The FDA aims to finalize by June the proposed tobacco products rule that included the controversial lost-pleasure analysis. The rule will give it authority to regulate all nicotine products, including e-cigarettes. It is not clear how the HHS group's conclusions will affect the tobacco rule, and the FDA declined to address that.
But one source familiar with the process said that if FDA economists improperly incorporate lost enjoyment into future cost-benefit analyses, especially when regulating addictive and other habitually-used products, their reports would likely not be approved by HHS, which has authority over the FDA.
Lost consumer surplus is a well-established idea in economic theory. It reflects the fact that when people are deprived of something they enjoy, they experience a sense of loss, which can be assigned a dollar value.
In the case of e-cigarettes and other non-traditional tobacco, the FDA asserted that if the regulations succeeded in reducing tobacco use, smokers would suffer lost enjoyment amounting to tens of billions of dollars.
The agency's economists, led by Clark Nardinelli, estimated that lost enjoyment would offset by 70 percent the societal benefits of reduced smoking brought about by government regulations, including lower rates of heart attacks and cancer. Nardinelli has not responded to requests for comment.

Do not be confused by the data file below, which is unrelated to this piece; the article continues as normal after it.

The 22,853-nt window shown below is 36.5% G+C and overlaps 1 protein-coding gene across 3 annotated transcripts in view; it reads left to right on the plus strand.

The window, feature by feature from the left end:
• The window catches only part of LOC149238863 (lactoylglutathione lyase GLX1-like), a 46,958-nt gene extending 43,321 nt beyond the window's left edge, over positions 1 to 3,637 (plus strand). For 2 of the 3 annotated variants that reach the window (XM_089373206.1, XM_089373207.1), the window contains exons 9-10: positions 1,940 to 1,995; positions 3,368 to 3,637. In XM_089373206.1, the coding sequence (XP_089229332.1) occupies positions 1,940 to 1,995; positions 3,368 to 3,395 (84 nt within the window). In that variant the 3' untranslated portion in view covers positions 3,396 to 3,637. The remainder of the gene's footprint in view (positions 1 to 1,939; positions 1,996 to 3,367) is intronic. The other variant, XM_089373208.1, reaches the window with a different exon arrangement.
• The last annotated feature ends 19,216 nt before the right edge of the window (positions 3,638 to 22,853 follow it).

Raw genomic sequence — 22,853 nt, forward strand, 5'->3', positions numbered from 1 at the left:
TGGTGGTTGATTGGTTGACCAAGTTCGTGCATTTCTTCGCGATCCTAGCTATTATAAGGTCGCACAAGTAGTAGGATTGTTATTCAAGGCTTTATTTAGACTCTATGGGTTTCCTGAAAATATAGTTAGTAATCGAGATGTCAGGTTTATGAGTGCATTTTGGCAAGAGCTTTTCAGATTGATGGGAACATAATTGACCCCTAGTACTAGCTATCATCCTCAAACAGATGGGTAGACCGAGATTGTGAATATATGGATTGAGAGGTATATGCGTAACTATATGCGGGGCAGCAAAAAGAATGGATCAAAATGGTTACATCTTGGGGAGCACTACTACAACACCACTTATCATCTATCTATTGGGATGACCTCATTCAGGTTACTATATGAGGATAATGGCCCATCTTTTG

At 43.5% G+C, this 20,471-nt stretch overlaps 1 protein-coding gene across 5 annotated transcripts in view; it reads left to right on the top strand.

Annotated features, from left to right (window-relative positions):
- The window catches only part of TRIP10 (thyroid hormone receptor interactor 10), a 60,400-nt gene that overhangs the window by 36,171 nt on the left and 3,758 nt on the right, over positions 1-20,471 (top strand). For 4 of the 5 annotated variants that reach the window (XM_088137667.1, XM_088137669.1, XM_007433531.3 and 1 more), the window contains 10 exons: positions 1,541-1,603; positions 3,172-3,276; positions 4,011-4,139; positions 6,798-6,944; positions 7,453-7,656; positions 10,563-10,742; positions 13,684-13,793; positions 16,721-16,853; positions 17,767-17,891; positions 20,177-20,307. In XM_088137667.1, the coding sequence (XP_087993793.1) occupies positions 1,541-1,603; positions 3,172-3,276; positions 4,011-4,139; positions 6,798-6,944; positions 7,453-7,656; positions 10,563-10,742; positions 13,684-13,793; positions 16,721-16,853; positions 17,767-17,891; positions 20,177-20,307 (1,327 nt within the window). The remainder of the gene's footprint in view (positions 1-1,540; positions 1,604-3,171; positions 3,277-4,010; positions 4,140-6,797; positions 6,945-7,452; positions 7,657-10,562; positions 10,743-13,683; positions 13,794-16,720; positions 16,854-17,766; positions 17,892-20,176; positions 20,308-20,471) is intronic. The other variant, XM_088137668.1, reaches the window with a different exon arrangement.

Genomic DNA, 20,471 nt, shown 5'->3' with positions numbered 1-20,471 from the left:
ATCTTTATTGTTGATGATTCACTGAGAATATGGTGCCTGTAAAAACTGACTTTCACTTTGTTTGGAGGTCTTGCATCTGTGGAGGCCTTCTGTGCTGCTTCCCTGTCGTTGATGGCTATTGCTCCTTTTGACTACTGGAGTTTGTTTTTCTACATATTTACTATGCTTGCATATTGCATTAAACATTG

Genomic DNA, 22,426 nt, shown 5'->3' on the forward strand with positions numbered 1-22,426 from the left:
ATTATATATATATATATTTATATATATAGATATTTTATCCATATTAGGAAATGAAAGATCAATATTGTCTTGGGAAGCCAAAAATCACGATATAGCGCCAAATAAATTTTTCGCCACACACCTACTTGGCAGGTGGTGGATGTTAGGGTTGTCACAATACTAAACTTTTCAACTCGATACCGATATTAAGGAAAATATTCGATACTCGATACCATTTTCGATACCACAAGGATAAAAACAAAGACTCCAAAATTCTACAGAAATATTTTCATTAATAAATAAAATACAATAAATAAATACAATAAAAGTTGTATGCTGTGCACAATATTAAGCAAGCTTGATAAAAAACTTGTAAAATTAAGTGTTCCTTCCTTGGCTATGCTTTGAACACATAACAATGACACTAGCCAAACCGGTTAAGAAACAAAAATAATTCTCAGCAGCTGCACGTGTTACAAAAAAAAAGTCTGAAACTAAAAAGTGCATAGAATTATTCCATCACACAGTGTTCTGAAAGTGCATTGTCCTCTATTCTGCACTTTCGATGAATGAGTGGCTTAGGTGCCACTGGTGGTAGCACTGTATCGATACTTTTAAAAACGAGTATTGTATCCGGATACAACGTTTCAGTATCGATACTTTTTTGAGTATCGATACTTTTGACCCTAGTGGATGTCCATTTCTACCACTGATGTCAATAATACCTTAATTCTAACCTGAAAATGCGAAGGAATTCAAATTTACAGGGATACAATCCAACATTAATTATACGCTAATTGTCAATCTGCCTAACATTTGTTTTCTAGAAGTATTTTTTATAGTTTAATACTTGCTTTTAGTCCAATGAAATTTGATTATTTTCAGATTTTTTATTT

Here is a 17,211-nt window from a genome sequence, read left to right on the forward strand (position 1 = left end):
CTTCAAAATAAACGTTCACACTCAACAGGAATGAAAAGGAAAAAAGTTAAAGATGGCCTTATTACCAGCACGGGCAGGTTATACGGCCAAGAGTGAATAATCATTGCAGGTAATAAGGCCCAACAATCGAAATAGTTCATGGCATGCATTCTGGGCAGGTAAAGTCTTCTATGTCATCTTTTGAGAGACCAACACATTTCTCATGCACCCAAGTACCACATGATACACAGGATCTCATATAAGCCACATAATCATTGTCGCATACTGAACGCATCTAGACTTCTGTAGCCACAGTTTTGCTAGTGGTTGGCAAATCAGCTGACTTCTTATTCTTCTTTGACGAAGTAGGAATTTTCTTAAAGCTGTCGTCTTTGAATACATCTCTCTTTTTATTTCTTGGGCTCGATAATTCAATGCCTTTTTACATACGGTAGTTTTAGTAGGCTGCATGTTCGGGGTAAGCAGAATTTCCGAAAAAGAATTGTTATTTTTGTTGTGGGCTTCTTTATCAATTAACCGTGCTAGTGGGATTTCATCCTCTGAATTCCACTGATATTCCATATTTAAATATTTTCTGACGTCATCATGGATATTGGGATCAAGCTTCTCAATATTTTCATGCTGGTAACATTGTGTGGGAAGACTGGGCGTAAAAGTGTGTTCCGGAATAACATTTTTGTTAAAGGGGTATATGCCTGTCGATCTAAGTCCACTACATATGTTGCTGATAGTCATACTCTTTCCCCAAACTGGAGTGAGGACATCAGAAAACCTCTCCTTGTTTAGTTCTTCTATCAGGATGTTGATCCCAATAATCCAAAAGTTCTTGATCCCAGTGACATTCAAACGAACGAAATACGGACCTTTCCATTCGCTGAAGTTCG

The FDA economists performed a similar analysis for calorie counts on fast-food menus and vending machines, Reuters found. They estimated that consumers would make healthier choices, reducing obesity, Type 2 diabetes, and heart disease, amounting to benefits of $5.3 billion to $15.8 billion.
But the lost enjoyment people would feel by not eating their favorite cupcakes or fried chicken would reduce that benefit by $2.2 billion to $5.27 billion.
Where are the benefits?
By making the societal benefits of tobacco regulation and menu labeling appear much lower, the lost-enjoyment factor left industry an opening to argue in court that the rules would not bring net benefits, as required by law, critics said. Many outside economists argued that the analysis was incorrectly applied.
Kenneth Warner, a University of Michigan economist who participated in the HHS working group, said that it was incorrect to apply lost consumer surplus to an addictive behavior such as smoking. The vast majority of smokers say they regret having started and wish they could quit, he noted, so they would experience more satisfaction, not less, if they did so.
"The traditional understanding of consumer surplus assumes a rational consumer, and that becomes strange for a behavior that you start in adolescence or that's addictive," said Harvard economist Joseph Newhouse, also a working-group participant.
In the case of calorie counts, the lost-enjoyment analysis doesn't account for the pleasure consumers may get from making healthier choices, such as enjoying a sense of virtue, or shedding enough pounds to wear a favorite pair of jeans again.
"That's just not in the [FDA] analysis, and it should be," said Warner.